Depending on the drug, you may need to schedule patients for close follow-up, he said. For example, the Physicians’ Desk Reference recommends seeing patients on ethambutol every month.

    Dr. Sadun recommends regular red Amsler grid testing to ensure that these patients don’t get into trouble, especially older or younger patients or those with diabetes, chronic renal failure, renal tuberculosis, or alcoholism.4


    1 Sadun AA, Wang MY. J Neuro-ophthalmol. 2008;28(4):265-268.

    2 Foulds WS et al. Br J Ophthalmol. 1974;58(4):386-390.

    3 Karussis D, Petrou P. Autoimmun Rev. 2014;13(3):215-224.

    4 Wang MY, Sadun AA. J Neuro-ophthalmol. 2013;33(2):172-178.

    Meet the Experts

    Rick W. Fraunfelder, MD, MBA Chair of ophthalmology at the University of Missouri and director of the Mason Eye Institute in Columbia, Mo.; director of the National Registry of Drug-Induced Ocular Side Effects in Portland, Ore. Financial disclosure: None.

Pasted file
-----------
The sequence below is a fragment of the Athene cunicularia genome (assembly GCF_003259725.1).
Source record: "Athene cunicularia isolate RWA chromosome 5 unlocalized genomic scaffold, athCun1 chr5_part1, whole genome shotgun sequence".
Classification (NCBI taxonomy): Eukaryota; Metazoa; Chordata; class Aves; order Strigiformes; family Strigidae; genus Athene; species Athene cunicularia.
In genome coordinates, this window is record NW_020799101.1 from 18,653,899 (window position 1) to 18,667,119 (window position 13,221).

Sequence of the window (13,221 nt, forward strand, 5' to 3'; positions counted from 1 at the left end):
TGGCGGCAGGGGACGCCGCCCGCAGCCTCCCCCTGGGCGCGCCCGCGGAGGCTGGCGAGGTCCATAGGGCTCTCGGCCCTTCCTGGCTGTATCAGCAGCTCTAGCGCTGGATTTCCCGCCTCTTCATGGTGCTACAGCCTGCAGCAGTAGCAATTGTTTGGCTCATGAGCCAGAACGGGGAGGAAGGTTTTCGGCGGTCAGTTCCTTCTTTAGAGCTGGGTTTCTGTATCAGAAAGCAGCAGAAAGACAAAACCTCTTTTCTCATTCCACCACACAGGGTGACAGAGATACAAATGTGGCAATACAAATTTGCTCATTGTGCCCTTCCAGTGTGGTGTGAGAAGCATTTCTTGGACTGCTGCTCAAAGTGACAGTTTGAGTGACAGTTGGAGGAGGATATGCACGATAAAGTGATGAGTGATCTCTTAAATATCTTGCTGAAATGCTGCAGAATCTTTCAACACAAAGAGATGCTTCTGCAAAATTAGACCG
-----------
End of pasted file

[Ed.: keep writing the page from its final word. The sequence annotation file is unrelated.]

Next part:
Andrew G. Lee, MD Senior member at the Methodist Hospital Research Institute and chair of ophthalmology at the Methodist Hospital in Houston; professor of ophthalmology, neurology, and neurosurgery at Weill Cornell Medical College; adjunct professor of ophthalmology at Baylor College of Medicine; and clinical professor of ophthalmology at the University of Texas Medical Branch in Galveston and at the University of Texas MD Anderson Cancer Center in Houston. Financial disclosure: None.

    Neil R. Miller, MD Professor of neuro-ophthalmology, professor of ophthalmology, neurology, and neurosurgery, and chief of the neuro-ophthalmology division at the Wilmer Eye Institute in Baltimore. Financial disclosure: None.

    Alfredo A. Sadun, MD, PhD Chair and professor of ophthalmology and chief of neuro-ophthalmology at the Doheny Eye Institute at UCLA. Financial disclosure: None.